Inflation has increased prices by approximately 168% in the last three decades. One pound in 1990 is worth £2.37 in 2018. In the world of football, that same £1 would be worth £40 now.

According to The Times, football transfer fees in the Premier League have increased 40-fold since 1990.

Last year alone saw the transfer record double from £89m to £198m as Neymar joined Paris Saint-Germain. That’s more than four times what it was before Kaká became the world’s most expensive player in 2009.

The Premier League transfer window will come to a premature end on Thursday at 5pm BST. Clubs have agreed to end the window three weeks earlier than usual to coincide with the start of the Premier League season.

However, as the transfer window gets shorter, the money that switches hands has continued to grow. Transfer fees above £50m are now the norm, with top level players now going for upwards of £75m.

To highlight how out of control prices are in football’s increasingly-overpriced transfer market, Verdict compares what clubs are prepared to pay in the modern day to what the same money would have bought them in the past.

Barcelona wants to pay £100m for Paul Pogba. In 1989, you could buy Manchester United for £20m.

Talk of Manchester United midfielder Paul Pogba, signed for a record-breaking £89m fee in 2016, joining Barcelona before the deadline has been rife in recent days, as super-agent Mino Raiola attempts to orchestrate another big-money move.

According to reports, any deal would be worth around £100m, which, due to inflation, equated to around £39.2m in 1989.

That was the year when Michael Knighton came agonisingly close to purchasing Manchester United for £20m. The deal would have gone through if it wasn’t for backlash from the fans.

Essentially, one Pogba today would have bought you two Manchester United’s three decades ago.

Chelsea will pay £72m to release prospect Kepa Arrizabalaga from his Athletic Bilbao contract. In 2001, Juventus paid £33m for one of the best ever keepers.

Chelsea are on the verge of completing a deal for Athletic Bilbao goalkeeper Kepa Arrizabalaga, having agreed to pay his buyout clause of approximately £72m.

Once completed, the 23-year-old Spaniard will become the most expensive goalkeeper in the sport’s history, breaking the record for the second time this summer.

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Prior to last summer’s transfer window, Italian icon Gianluigi Buffon held the record for some 17 years following his 2001 transfer to Juventus.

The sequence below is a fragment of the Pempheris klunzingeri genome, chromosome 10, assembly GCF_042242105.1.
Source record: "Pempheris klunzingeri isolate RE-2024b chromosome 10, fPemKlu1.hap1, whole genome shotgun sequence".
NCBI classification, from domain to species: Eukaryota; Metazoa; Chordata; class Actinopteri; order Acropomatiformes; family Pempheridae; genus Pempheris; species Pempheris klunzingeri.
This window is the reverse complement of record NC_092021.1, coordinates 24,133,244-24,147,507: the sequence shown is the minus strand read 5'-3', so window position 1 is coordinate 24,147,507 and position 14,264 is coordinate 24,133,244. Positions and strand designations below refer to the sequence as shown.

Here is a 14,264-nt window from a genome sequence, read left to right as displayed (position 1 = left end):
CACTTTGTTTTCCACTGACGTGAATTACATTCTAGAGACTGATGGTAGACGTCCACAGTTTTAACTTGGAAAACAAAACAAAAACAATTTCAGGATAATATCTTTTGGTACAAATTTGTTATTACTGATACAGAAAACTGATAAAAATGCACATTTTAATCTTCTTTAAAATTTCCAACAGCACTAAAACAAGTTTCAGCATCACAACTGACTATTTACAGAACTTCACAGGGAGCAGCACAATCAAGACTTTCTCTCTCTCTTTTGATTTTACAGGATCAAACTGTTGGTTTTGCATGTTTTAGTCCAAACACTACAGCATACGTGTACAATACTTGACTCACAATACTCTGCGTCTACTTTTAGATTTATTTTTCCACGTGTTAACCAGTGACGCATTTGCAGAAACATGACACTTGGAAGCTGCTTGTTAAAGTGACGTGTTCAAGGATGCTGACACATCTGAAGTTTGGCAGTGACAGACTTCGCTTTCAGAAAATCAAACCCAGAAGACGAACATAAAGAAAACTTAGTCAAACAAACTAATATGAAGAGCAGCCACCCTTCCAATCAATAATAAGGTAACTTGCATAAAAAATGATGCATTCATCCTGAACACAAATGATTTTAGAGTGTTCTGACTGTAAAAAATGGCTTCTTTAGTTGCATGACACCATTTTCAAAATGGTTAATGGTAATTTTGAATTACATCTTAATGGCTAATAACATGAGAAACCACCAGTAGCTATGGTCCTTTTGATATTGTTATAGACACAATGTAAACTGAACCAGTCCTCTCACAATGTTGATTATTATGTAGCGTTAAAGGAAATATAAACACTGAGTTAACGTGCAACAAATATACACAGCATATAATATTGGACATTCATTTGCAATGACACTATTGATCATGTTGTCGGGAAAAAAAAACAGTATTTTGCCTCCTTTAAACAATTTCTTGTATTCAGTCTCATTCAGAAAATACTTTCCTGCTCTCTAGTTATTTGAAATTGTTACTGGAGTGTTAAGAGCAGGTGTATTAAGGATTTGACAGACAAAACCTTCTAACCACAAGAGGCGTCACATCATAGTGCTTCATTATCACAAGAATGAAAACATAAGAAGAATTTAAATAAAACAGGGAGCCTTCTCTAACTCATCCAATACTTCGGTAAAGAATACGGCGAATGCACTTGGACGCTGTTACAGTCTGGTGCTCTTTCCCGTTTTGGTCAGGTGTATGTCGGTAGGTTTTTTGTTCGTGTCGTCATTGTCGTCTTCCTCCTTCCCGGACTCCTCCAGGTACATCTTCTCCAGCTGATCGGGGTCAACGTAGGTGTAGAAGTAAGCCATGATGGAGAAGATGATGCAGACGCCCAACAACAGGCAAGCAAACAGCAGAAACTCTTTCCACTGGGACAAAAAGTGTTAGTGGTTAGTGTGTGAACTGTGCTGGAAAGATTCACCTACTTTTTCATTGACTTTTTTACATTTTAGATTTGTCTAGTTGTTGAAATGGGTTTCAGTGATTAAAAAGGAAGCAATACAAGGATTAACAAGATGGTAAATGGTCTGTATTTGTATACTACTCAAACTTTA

The deal, worth £33m, would equate to around £53m today. That was for a player that had already played 168 games at the highest level and led his team to Coppa Italia, Italian SuperCup and UEFA Cup trophies by the age of 23. Likewise, he had already made 21 appearances for his country, including in key World Cup qualification games.

While Arrizabalaga has the potential to be a top player, he has played just 53 games at the highest level. Likewise, he has no senior trophies to his name and has been capped by Spain on just one occasion. And yet, his transfer value suggests that he is worth 36% more than Buffon was at the same age.

Manchester United want Harry Maguire for £65m. In 1990, that would have bought you a selection of England’s best players.

Harry Maguire has seen his stock rocket following the 2018 World Cup. While there was little impact on his brand value, his transfer value has climbed from £17m in 2017 to above £60m a year later.

That is undoubtedly the result of England’s surprise run to the World Cup semi-final. A defeat to Croatia ended any hopes of England bringing it home, but the performance was still a far better showing than anyone predicted.

According to reports that have persisted since England returned home from the World Cup, Manchester United are willing to pay £65m to land the 25-year-old centre back.

With that valuation, back in 1990 when England last reached a World Cup semi-final, Maguire’s value would have stood at around £27.4m. In the four years surrounding the 1990 World Cup, that money would have bought Manchester United a selection of England’s best players.

One Maguire would have been worth Gary Lineker, Paul Gascoigne, Chris Waddle, David Seaman, Peter Beardsley and Terry Butcher combined.

Arsenal are weighing up a £100m offer for Barcelona’s Ousmane Dembele. In 2009, that would have bought you one of the world’s two best players.

Barcelona talent Ousmane Dembele is reportedly frustrated by the club’s decision to sign Malcom, a player that he feels puts his position in the team under threat. Having made just 24 appearances for the club following his €105m switch last season, the La Liga side could look to recoup the money that they splashed on the largely unproven 21-year-old.

According to reports, Arsenal could be his potential destination. It has been suggested that he will be signed on a loan deal worth £10m, with the club then paying an additional £90m next summer to make the switch permanent.

Dembele offers plenty of promise. He showed that during his year with Borussia Dortmund in the 2016/17 season. In the German Bundesliga, he scored six goals and provided 13 assists. That isn’t a bad return, but not exactly what you would expect for £100m.

To put that deal into perspective, back in 2009 Real Madrid paid Manchester United £80m to secure the signature of Cristiano Ronaldo. With inflation, that fee would equate to around £101m in today’s money.

By that time, Ronaldo’s trophy cabinet contained three Premier League medals and a Champions League title. He was already a Ballon d’Or winner and had scored 26 goals and added 12 assists in 53 games in the previous season. The season before that he had netted 42 goals and provided eight assists in 49 games.